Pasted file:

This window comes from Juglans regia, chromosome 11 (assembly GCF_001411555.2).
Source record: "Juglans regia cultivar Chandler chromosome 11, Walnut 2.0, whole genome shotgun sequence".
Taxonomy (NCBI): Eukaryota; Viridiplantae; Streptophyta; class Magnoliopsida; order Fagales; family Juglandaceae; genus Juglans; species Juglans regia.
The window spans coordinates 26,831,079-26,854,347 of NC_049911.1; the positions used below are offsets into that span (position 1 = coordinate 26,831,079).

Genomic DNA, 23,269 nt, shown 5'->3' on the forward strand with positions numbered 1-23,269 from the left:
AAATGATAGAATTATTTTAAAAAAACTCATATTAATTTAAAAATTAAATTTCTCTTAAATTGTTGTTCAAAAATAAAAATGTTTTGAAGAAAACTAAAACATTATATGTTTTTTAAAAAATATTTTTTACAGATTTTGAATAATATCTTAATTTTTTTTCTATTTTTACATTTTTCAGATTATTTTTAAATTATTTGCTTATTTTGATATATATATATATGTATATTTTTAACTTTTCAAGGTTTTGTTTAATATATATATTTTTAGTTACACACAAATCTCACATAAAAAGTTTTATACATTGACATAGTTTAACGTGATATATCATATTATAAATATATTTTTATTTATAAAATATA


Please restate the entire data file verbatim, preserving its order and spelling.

This window comes from Juglans regia, chromosome 11 (assembly GCF_001411555.2).
Source record: "Juglans regia cultivar Chandler chromosome 11, Walnut 2.0, whole genome shotgun sequence".
Taxonomy (NCBI): Eukaryota; Viridiplantae; Streptophyta; class Magnoliopsida; order Fagales; family Juglandaceae; genus Juglans; species Juglans regia.
The window spans coordinates 26,831,079-26,854,347 of NC_049911.1; the positions used below are offsets into that span (position 1 = coordinate 26,831,079).

Genomic DNA, 23,269 nt, shown 5'->3' on the forward strand with positions numbered 1-23,269 from the left:
AAATGATAGAATTATTTTAAAAAAACTCATATTAATTTAAAAATTAAATTTCTCTTAAATTGTTGTTCAAAAATAAAAATGTTTTGAAGAAAACTAAAACATTATATGTTTTTTAAAAAATATTTTTTACAGATTTTGAATAATATCTTAATTTTTTTTCTATTTTTACATTTTTCAGATTATTTTTAAATTATTTGCTTATTTTGATATATATATATATGTATATTTTTAACTTTTCAAGGTTTTGTTTAATATATATATTTTTAGTTACACACAAATCTCACATAAAAAGTTTTATACATTGACATAGTTTAACGTGATATATCATATTATAAATATATTTTTATTTATAAAATATA